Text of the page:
Born in Baltimore, MD, Marjorie Grigonis has lived and worked in her studio in Philadelphia for the past 30 years. She attended George Washington University and The Corcoran School of Art in Washington DC, receiving her MFA from the University of North Carolina in Chapel Hill in 1965. Grigonis taught art for 14 years in the Fine Arts departments of Rutgers University, New Brunswick, NJ; Middlesex College in Edison, NJ; the College of Charleston, Charleston, SC; and for one year in the Art Department of The Baldwin School in Bryn Mawr.
Ms. Grigonis was one of the founders of the Amos Eno Gallery in NYC in 1973, and is recent past director of the 3rd Street Gallery, a co-operative gallery in Old City, Philadelphia. In 1992 Grigonis was the recipient of a residency at the Vermont Studio School; in 1995 she was awarded first prize in painting in Art in Pennsylvania ‘95 at the State Museum in Harrisburg; in 2009 awarded the Van Sciver prize in the annual juried show at The Woodmere Art Museum in Philadelphia.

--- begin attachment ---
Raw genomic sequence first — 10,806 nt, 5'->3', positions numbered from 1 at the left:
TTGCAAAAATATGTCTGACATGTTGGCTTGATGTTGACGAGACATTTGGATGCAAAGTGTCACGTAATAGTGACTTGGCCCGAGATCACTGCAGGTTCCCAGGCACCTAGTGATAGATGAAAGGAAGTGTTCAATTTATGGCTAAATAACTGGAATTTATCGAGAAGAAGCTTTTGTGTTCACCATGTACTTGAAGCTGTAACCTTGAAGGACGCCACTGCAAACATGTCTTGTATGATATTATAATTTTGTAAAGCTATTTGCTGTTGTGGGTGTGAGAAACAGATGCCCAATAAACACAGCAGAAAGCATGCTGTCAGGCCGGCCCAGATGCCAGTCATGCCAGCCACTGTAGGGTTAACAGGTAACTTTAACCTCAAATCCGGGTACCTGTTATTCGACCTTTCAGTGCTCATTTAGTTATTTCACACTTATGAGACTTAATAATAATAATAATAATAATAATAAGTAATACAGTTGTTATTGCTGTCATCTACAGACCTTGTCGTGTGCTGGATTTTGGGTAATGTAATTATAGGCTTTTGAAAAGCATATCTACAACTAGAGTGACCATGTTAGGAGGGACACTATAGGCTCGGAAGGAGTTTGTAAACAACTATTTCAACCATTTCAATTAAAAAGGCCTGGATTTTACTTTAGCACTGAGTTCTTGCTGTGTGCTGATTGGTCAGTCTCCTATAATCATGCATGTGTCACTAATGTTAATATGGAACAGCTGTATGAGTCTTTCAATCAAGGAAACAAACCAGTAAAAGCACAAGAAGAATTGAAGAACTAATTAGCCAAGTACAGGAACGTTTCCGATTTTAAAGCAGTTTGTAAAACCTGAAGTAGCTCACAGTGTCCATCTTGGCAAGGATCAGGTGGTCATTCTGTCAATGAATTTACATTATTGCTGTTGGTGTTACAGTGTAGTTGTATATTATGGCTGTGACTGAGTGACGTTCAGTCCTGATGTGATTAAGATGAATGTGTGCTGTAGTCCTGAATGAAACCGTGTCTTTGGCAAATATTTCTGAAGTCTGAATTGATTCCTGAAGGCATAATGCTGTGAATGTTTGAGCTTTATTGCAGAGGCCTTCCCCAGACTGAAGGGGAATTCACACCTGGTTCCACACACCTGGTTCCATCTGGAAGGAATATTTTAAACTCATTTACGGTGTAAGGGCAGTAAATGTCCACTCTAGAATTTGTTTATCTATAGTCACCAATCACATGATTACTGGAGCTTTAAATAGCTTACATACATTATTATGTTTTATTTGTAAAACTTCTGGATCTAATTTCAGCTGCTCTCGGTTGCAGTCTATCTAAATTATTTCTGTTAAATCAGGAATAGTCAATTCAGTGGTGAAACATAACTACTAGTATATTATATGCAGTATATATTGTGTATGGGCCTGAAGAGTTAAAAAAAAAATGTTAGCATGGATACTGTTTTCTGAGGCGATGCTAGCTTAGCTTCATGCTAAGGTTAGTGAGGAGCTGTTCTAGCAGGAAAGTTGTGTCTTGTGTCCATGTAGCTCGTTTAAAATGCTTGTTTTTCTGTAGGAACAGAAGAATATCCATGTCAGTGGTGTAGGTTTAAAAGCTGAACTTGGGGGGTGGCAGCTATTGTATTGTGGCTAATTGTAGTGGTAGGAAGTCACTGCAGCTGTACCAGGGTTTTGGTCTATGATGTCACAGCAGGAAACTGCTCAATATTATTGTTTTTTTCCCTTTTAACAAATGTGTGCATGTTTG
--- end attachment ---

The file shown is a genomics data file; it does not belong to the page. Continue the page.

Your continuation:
She has spent part of every year for the last three decades on the rocky coast of Maine, and has visited other countries whenever possible. The varied environments and traveling itself have influenced her work. She has repeatedly visited Japan, France, Germany, Mexico, China and Italy. A trip to Morocco and the Sahara was the inspiration for a group of paintings.
Ms. Grigonis’s solo exhibtions include The Knapp Gallery (Philadelphia, PA), 3rd Street Gallery (Philadelphia), the Newark (NJ) Museum, Maine Maritime Academy(Castine, ME), Amos Eno Gallery (NYC) and the inaugural show for the Monsanto Gallery at Lander College (SC). She has shown at the State Museums of New Jersey, Pennsylvania, North Carolina and South Carolina, Woodmere Art Museum, Mint Museum (Charlotte, NC) and various private galleries. Her paintings and prints are in the collections of the University of NC, the Medical University of SC, Pennsylvania Hospital, Wyeth Ayerst International, Inc., and in numerous private collections, in the US and in France, England and Germany. Her work, drawings, paintings, prints, has always been abstract, the styles varying over four decades.